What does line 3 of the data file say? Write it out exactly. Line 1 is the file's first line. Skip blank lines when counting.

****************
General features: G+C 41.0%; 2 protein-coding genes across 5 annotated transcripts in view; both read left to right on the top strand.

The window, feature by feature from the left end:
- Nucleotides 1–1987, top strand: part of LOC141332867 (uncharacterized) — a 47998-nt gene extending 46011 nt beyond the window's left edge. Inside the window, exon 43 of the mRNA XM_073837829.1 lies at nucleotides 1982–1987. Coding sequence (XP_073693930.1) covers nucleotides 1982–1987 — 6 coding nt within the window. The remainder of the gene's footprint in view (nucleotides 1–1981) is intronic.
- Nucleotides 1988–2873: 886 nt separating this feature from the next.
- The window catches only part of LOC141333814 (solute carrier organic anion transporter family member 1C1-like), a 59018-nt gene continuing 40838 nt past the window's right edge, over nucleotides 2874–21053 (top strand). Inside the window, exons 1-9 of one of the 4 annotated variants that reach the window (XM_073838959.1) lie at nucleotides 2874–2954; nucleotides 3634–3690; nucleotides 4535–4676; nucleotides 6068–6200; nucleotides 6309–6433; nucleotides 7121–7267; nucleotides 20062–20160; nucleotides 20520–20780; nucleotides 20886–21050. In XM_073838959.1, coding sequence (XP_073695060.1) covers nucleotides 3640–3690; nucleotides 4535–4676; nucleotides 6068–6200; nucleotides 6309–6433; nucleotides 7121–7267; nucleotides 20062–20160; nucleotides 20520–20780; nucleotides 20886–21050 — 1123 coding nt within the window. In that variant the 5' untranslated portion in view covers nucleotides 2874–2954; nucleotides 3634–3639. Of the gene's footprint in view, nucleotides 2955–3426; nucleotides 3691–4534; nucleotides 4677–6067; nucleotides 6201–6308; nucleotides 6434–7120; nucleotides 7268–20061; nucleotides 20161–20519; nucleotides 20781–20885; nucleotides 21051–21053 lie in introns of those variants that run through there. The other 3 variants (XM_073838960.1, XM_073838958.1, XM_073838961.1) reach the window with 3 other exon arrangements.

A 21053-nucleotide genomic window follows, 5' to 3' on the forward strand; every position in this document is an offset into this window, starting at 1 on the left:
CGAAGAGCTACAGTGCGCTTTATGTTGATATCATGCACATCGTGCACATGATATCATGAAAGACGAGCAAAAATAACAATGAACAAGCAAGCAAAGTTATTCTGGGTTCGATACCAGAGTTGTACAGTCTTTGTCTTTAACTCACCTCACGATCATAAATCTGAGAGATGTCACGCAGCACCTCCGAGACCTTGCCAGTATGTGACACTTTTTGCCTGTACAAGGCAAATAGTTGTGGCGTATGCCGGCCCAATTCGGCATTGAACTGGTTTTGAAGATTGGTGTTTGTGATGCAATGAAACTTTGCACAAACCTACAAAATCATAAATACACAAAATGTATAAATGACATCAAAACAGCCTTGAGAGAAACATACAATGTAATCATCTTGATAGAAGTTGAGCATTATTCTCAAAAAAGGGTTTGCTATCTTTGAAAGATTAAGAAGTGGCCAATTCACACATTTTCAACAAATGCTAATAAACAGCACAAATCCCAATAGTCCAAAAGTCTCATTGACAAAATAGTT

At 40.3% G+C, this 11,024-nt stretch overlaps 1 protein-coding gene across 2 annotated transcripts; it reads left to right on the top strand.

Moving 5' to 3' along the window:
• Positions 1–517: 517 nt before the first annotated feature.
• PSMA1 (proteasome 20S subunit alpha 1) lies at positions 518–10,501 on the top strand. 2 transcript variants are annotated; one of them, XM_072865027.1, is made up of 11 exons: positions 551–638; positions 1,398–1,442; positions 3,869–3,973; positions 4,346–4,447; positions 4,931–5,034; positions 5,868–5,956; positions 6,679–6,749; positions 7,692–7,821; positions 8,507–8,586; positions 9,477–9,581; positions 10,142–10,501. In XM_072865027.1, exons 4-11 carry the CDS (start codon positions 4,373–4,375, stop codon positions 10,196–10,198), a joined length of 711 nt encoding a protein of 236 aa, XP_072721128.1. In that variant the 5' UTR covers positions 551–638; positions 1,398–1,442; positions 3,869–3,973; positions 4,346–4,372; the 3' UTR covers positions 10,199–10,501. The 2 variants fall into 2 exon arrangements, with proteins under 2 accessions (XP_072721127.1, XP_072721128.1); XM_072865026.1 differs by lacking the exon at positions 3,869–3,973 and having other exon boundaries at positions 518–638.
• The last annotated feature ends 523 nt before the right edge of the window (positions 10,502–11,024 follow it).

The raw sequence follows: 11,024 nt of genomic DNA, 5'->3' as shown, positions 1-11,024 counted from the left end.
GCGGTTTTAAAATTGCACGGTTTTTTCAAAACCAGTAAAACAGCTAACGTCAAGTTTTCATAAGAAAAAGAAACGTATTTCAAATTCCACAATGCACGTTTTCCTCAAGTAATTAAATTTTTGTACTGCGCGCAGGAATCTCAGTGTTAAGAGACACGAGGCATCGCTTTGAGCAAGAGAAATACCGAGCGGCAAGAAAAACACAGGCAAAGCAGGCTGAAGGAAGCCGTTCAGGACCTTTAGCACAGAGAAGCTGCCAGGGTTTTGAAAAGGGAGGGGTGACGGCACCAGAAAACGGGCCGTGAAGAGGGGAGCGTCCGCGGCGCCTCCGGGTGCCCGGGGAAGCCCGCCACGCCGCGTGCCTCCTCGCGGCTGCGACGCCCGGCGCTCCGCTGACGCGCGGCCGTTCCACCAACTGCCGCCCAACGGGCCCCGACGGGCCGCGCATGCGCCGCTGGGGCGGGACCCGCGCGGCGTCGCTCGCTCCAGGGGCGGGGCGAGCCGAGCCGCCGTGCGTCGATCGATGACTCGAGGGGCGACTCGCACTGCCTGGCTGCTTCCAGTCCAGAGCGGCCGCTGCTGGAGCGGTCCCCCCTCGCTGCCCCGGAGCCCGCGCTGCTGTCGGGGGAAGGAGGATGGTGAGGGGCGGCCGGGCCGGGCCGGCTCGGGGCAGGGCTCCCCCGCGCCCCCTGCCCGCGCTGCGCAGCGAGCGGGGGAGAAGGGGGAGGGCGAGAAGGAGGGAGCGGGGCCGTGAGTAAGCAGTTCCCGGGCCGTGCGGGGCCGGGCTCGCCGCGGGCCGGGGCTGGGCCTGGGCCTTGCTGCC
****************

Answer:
- Nucleotides 1–1987, top strand: part of LOC141332867 (uncharacterized) — a 47998-nt gene extending 46011 nt beyond the window's left edge. Inside the window, exon 43 of the mRNA XM_073837829.1 lies at nucleotides 1982–1987. Coding sequence (XP_073693930.1) covers nucleotides 1982–1987 — 6 coding nt within the window. The remainder of the gene's footprint in view (nucleotides 1–1981) is intronic.